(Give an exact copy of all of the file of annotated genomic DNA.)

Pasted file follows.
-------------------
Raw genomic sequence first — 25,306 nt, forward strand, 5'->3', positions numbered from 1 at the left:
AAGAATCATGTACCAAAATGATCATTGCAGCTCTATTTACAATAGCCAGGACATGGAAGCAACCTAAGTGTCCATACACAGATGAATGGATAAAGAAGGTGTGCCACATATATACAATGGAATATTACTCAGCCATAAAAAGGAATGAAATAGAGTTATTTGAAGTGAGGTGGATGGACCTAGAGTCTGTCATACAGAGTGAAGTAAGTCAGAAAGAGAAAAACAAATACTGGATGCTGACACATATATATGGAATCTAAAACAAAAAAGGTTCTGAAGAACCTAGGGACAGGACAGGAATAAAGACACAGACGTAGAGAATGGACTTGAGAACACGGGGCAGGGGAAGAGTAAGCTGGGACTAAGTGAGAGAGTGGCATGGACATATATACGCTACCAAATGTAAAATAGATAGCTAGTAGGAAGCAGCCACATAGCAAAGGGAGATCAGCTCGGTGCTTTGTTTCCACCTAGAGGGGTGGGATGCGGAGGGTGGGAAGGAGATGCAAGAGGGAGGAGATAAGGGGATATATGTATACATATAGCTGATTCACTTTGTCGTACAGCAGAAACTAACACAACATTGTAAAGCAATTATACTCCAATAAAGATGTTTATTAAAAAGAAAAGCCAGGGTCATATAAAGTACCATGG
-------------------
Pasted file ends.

Raw genomic sequence first — 25,306 nt, forward strand, 5'->3', positions numbered from 1 at the left:
AAGAATCATGTACCAAAATGATCATTGCAGCTCTATTTACAATAGCCAGGACATGGAAGCAACCTAAGTGTCCATACACAGATGAATGGATAAAGAAGGTGTGCCACATATATACAATGGAATATTACTCAGCCATAAAAAGGAATGAAATAGAGTTATTTGAAGTGAGGTGGATGGACCTAGAGTCTGTCATACAGAGTGAAGTAAGTCAGAAAGAGAAAAACAAATACTGGATGCTGACACATATATATGGAATCTAAAACAAAAAAGGTTCTGAAGAACCTAGGGACAGGACAGGAATAAAGACACAGACGTAGAGAATGGACTTGAGAACACGGGGCAGGGGAAGAGTAAGCTGGGACTAAGTGAGAGAGTGGCATGGACATATATACGCTACCAAATGTAAAATAGATAGCTAGTAGGAAGCAGCCACATAGCAAAGGGAGATCAGCTCGGTGCTTTGTTTCCACCTAGAGGGGTGGGATGCGGAGGGTGGGAAGGAGATGCAAGAGGGAGGAGATAAGGGGATATATGTATACATATAGCTGATTCACTTTGTCGTACAGCAGAAACTAACACAACATTGTAAAGCAATTATACTCCAATAAAGATGTTTATTAAAAAGAAAAGCCAGGGTCATATAAAGTACCATGG